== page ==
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Corruption and conflicts of interest recovery obstacles


Posted 01/08/2021

Corruption and conflict of interest are the biggest obstacles to achieving a post-pandemic sustainable economic recovery says Panama’s Chamber of Commerce, Industries and Agriculture(Cciap)  which has relaunched its Respect  My Future campaign.

“But this process requires the strengthening of  Panama’s foundations and its constitutional, institutional, and social principles," says the Chamber.

The campaign has the purpose of raising awareness and rescuing civic and moral values and has the support of the National Commission for Civic and Moral Values and the Ecumenical and Interreligious Committee of Panama, reiterated the Cciap, in its weekly newsletter.

According to the Cciap, #RespetaMiFuturo focuses on respect, as an inescapable condition for any country that seeks to advance. Respect, in turn, encompasses values such as ethics, freedom, leadership, loyalty, tolerance, inclusion, justice, honesty, equality, equity, the group emphasized.

"If as a union we have decided to protect the campaign, it is because we are convinced that the main threats to social and economic reactivation are corruption and conflicts of interest, which tarnish positive works and good examples," it added.

The campaign has the support of the mass media and opinion leaders in the country.



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Panama GDP expands 10% in first semester


Posted 17/09/2021

Panama's gross domestic product (GDP) expanded by 10% in the first half of this year, compared to the same period in 2020, when the country's economy was semi-paralyzed due to measures to curb the COVID-19 pandemic which ultimately resulted in a 17.9% collapse of the indicator that year.

The National Institute of Statistics and Census (INEC) reported January and June the GDP "reached a cumulative growth of 10.0%", with a significant expansion of the indicator in the second quarter (40.4%) in contrast with the result of the first quarter (-8.5%).

In the second quarter, the Quarterly Gross Domestic Product (GDPT) reached $9,124.9 billion, an increase of $2,627.8 billion compared to the same quarter of 2020, specified the INEC, a body attached to the Comptroller General's Office.

"For the second quarter of 2021, mitigation measures and the vaccination process have been allowing health authorities to reduce or eliminate the restrictions established to contain the pandemic, helping economic activities begin their recovery process", explained the statistical entity.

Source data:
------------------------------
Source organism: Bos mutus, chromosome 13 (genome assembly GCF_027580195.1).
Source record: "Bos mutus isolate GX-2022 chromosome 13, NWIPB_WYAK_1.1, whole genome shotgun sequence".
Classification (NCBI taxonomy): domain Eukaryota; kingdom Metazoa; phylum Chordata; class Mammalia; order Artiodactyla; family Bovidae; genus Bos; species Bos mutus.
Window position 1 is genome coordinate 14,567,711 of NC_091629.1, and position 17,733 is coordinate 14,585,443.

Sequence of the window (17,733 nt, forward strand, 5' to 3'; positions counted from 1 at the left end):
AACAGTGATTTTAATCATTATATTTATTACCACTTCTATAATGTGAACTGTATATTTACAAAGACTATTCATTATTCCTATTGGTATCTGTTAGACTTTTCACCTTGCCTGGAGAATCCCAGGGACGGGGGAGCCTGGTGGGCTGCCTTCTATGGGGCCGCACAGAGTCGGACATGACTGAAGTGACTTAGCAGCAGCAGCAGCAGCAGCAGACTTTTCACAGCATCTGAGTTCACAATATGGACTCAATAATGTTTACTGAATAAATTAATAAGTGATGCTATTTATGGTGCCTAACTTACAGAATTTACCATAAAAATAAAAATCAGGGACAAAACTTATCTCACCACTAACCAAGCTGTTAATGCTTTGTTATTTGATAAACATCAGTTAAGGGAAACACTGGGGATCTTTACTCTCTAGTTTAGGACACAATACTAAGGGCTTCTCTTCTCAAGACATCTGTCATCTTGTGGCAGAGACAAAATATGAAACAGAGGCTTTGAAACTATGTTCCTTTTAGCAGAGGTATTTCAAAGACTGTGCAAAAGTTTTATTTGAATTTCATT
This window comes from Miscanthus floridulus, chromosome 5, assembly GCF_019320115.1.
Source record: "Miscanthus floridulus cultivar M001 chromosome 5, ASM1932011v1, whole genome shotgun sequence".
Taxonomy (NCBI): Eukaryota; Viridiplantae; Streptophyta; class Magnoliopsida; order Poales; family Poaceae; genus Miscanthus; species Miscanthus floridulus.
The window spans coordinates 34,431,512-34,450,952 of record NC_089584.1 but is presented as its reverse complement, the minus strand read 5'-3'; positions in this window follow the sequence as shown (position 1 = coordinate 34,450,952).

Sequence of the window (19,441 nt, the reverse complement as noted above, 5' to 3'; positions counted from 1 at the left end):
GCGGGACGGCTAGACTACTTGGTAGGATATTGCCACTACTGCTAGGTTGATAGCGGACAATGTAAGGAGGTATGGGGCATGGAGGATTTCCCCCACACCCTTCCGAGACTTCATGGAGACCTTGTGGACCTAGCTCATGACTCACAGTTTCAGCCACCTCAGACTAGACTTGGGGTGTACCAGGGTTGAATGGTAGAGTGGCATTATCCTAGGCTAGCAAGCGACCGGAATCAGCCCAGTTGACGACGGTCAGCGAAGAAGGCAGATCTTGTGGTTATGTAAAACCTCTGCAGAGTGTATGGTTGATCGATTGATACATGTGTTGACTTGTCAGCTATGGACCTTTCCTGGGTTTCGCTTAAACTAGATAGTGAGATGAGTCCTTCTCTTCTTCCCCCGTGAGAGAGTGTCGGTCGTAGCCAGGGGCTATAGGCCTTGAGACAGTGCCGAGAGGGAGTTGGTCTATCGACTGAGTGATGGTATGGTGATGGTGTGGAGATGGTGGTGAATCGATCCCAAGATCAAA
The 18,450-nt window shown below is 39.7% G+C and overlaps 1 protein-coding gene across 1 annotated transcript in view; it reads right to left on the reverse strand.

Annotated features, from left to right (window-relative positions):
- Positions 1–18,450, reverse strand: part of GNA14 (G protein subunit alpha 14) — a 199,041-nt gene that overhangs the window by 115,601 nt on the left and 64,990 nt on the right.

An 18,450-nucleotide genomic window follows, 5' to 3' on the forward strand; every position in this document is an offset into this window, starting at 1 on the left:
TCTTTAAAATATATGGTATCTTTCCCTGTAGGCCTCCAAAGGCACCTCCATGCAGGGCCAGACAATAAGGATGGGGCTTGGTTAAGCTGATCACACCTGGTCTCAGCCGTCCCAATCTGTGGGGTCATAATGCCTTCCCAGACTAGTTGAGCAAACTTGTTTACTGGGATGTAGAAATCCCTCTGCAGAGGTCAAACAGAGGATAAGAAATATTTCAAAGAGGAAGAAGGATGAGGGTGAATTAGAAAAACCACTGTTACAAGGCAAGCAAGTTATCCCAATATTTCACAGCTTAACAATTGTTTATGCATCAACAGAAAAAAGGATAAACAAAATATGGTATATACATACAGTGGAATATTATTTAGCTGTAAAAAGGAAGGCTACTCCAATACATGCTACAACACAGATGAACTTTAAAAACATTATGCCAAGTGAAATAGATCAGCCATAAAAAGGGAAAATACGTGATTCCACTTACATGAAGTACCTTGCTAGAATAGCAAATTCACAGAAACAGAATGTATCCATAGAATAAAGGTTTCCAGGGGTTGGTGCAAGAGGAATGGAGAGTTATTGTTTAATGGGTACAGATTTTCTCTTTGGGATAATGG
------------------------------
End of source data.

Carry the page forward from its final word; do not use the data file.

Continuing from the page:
It specified that the activities related to the domestic economy that had a positive performance in the second quarter were construction; transport and communication; trade; government services; health and real estate and business, among others, while financial services showed decreases.

The items related to the external economy that grew were "exploitation of mines and quarries, by boosting the economy with the production of copper concentrate by 493.3%; and the Panama Canal, with an increase in its toll revenues by 20 2%, mainly those related to the transit of Neopanamax vessels at 21.5% ".

Port operations also expanded as a result of the greater movement of TEU containers by 17% and re-exports from the Colon Free Zone by 62.4%, while exports of bananas, pineapple, and fish showed decreases. After the fall of 17.9% last year, international organizations and risk rating agencies have predicted that Panama's GDP will grow between 8% and 12% this year.

Local analysts warn that growth will be a "rebound effect" driven by sectors such as mining and not by the reactivation of the domestic market, because the public and private investments necessary to lift the sector have not been made, for which they foresee that unemployment will continue at around 20% and informality at more 52%.